You say that you’d like to learn how to draw landscape plans, but you’re downright intimidated by the scope of such a task? Okay, I won’t lie to you: drawing professional-quality landscape plans is a big deal. After all, it is not for nothing that aspiring designers go to school to learn how to draw landscape plans.
But one question you need to ask yourself right away is this: Does the particular project that you’re considering demand detailed, perhaps even professional-quality landscape plans? If you are merely establishing a new planting bed – say a mixed border planting that will act as a privacy screen – then you probably don’t need a detailed landscape plan. A simpler drawing will be suitable for your needs, similar to my drought-resistant landscape plan. Such simple drawings can be upgraded with the addition of accurate measurements, so you’ll be able to get your plant spacing requirements right.
So when do you truly need complete, detailed landscape plans? I would encourage people moving into new homes, where the landscaping is virtually non-existent, to have such landscape plans with which to work. Likewise, homeowners engaging in makeovers of existing landscapes that they consider obsolete will profit from the guidance offered by detailed landscape plans. In these cases, even if you have to pay a pro to come in and draw the landscape plan for you, it will be worth it. Such undertakings are just too complex to be left to guesswork. Detailed landscape plans provide a bird’s-eye view of your property and allow you to determine whether one projected component will mesh with another.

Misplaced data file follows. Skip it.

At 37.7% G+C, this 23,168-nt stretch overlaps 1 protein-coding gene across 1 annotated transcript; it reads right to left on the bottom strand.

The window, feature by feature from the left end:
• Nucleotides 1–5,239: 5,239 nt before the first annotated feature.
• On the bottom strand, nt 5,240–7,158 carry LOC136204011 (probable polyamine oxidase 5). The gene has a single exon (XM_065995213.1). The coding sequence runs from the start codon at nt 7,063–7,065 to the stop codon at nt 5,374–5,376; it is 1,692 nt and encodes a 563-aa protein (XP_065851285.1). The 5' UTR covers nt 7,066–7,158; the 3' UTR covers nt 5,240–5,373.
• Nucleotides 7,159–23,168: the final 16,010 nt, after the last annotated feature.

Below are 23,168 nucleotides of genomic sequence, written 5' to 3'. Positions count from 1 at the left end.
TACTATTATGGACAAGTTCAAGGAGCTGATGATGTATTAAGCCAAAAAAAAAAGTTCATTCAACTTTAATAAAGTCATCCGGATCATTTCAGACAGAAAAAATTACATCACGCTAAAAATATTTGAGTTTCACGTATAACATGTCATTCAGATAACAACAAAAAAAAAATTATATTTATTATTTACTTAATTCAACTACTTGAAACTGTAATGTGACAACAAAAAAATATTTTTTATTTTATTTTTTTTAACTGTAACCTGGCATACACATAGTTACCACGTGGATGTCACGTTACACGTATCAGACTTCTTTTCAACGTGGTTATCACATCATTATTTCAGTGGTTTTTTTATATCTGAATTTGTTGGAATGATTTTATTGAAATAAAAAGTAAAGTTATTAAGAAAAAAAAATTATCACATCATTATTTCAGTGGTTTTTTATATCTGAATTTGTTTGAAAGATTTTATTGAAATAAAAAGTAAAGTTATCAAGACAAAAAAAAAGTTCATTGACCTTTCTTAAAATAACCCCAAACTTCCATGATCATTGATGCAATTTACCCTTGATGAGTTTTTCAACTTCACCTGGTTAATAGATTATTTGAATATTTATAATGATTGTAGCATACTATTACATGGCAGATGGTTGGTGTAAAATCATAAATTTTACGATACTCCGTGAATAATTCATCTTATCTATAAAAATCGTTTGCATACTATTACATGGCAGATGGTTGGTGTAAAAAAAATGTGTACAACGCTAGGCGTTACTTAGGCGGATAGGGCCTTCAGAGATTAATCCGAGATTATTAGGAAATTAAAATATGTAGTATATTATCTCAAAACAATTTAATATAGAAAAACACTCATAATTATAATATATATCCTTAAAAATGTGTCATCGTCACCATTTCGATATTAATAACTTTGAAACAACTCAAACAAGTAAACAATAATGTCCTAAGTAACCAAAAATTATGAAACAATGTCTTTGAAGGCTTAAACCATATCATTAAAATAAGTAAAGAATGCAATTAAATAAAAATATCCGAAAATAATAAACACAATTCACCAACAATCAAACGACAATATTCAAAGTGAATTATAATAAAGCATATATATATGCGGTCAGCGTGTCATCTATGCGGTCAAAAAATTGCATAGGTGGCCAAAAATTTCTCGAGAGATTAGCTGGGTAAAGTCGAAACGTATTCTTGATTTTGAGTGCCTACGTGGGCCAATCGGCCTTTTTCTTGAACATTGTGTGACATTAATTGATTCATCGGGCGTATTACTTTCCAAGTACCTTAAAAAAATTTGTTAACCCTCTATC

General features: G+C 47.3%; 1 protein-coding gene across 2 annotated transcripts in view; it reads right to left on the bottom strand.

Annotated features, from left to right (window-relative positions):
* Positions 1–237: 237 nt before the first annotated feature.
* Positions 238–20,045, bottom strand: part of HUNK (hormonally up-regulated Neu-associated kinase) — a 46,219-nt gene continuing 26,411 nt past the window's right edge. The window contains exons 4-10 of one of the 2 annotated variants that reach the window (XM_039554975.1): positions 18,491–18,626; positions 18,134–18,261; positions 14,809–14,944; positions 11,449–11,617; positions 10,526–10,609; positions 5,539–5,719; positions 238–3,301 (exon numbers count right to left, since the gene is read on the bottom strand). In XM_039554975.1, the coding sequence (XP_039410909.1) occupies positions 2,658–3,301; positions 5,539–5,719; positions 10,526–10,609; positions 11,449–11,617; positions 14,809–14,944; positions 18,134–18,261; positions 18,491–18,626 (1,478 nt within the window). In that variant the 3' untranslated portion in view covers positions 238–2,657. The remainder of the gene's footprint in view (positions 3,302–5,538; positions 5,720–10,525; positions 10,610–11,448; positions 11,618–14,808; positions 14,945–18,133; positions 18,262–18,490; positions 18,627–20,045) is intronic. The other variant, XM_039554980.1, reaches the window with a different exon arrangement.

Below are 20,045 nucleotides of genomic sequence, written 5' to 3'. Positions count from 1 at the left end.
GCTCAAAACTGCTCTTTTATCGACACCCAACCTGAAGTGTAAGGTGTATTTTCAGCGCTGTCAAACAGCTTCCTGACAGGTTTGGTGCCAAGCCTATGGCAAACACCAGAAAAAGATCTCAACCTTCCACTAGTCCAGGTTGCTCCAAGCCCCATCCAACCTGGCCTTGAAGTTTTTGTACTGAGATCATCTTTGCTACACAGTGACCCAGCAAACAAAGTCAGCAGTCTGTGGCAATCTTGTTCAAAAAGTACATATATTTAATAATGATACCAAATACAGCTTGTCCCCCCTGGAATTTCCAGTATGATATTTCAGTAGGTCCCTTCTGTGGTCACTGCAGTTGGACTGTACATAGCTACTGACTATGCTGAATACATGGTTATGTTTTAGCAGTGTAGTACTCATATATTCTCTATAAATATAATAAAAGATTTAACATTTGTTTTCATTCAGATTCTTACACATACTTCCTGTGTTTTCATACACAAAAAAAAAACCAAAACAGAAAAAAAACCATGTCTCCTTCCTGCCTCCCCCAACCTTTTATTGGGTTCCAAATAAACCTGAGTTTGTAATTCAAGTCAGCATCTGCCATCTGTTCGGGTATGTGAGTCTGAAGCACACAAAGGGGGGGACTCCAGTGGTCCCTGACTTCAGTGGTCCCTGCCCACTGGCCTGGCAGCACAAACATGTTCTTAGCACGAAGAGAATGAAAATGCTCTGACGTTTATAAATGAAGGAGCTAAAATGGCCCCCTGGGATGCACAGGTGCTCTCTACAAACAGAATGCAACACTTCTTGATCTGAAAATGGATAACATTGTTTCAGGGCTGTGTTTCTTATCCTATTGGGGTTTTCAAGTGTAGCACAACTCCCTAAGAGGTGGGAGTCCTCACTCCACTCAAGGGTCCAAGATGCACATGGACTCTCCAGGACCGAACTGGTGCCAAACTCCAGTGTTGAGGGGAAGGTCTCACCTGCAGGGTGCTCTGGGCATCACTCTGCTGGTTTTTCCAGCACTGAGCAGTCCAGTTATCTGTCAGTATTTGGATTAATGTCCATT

A landscape plan is not born; rather, it evolves. You put measurements, rough sketches and notes on paper, then tinker with that data until you arrive at the final plan (my article assumes that you’ve already thought about what improvements you’d like to make to your yard, which includes solving problems such as poor drainage). The process can be described in terms of three phases, each of which results in a type of drawing, as I relate in the remainder of this article, beginning on Page 2....